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George Nelson
George Nelson - Architect, Writer, Designer, Teacher
J.E. + Vitra Magazine, March 31, 2011
George Nelson2/Daybed, 1948_Melanie Hofmann
George Nelson2/Daybed, 1948_Melanie Hofmann
 
The progressive business magazine Fortune provided Nelson, who had come to design through his work as a journalist and writer, with a particularly suitable forum. Like the magazines Time and Life, and the Architectural Forum for which Nelson also worked, this large-sized and bulky magazine was part of publisher Henry Luce's media empire. Luce, a Yale graduate as was Nelson, courageously brought Fortune onto the market in 1930 during the Great Depression at the lofty price of one US Dollar. Fortune had its offices on the 50th floor of the elegant Chrysler building.

George Nelson2/Nelson Perch, 1964_Vitra Design Museum Archive.
George Nelson2/Nelson Perch, 1964_Vitra Design Museum Archive.
 
From there, Fortune was aimed at an emergent business elite which Luce regarded as the new American aristocracy. The magazine had the goal of uniting economy with a modern aesthetic and culture – just as Nelson did. Noted graphic designers such as Herbert Matter and Herbert Bayer as well as photographer Margaret Bourke White, also employed by Fortune, contributed to this. With her black and white photographs which are still highly regarded today they even managed to aestheticise views of workshops and production processes.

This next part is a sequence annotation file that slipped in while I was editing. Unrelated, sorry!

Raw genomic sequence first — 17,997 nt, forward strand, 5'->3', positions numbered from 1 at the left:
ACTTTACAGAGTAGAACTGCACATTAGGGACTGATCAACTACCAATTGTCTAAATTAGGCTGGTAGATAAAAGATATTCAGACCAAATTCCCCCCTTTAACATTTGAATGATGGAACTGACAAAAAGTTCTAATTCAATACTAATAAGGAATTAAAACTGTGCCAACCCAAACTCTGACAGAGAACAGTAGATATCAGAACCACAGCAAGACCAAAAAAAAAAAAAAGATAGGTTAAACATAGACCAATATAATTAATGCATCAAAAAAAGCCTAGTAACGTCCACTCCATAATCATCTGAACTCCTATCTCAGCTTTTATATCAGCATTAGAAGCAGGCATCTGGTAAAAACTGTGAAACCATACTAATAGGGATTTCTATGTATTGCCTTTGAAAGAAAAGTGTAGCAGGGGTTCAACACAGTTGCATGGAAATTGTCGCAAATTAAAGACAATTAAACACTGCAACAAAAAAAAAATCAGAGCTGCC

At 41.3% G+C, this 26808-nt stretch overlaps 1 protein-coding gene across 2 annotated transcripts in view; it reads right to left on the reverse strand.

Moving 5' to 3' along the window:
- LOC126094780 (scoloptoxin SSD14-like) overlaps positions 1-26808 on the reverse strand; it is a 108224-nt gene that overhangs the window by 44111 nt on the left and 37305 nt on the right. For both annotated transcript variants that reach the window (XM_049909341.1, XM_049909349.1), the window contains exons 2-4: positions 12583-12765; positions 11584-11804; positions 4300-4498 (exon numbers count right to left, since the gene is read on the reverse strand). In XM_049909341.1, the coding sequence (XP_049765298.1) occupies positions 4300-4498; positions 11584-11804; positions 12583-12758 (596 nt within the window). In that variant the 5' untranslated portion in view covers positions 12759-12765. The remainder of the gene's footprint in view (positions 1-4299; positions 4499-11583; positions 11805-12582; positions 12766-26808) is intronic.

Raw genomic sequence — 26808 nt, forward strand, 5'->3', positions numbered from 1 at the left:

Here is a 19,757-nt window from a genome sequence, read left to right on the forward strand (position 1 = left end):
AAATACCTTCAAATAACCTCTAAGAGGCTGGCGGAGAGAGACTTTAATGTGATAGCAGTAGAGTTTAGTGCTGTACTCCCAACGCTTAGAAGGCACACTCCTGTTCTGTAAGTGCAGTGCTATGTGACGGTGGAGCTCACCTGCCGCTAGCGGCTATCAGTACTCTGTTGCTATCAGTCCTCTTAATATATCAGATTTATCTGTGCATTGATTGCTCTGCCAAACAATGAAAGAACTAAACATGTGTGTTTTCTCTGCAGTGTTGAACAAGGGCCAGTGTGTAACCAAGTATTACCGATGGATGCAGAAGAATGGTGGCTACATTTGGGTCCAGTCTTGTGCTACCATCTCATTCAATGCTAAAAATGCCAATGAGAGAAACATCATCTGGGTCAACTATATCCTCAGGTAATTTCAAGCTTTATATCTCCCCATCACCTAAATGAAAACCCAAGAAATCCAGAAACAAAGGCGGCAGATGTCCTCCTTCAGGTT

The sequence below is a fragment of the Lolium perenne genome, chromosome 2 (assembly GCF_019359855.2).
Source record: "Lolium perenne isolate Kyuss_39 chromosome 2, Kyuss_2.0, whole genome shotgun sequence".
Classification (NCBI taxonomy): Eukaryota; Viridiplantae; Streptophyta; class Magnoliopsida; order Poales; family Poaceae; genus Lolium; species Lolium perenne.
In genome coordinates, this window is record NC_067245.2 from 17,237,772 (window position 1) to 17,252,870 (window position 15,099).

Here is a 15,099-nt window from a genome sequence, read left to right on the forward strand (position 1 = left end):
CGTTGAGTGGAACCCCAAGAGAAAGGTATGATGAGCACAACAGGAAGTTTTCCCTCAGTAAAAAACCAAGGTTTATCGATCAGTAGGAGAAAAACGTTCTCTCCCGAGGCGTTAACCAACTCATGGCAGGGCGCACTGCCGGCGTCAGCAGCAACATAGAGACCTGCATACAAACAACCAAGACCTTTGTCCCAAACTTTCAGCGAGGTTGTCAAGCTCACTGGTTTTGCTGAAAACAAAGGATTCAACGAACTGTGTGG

George Nelson2/Nelson bench, 1946_Nicole Bachmann
George Nelson2/Nelson bench, 1946_Nicole Bachmann
 
Nelson wrote his very first "design article" for Fortune in 1934. Here he portrayed the pioneers in this industry while at the same time providing what was probably one of the very first articles to give an overview of the new profession of industrial designer. It was also in Fortune that Nelson published his thoughts on the layout, construction method and technology of the postwar residential building. The cover of that same issue featured a model of the Sherman Fairchild house that Nelson had designed – and the article formed the basis of his bestseller Tomorrow's House, which was published in 1945.

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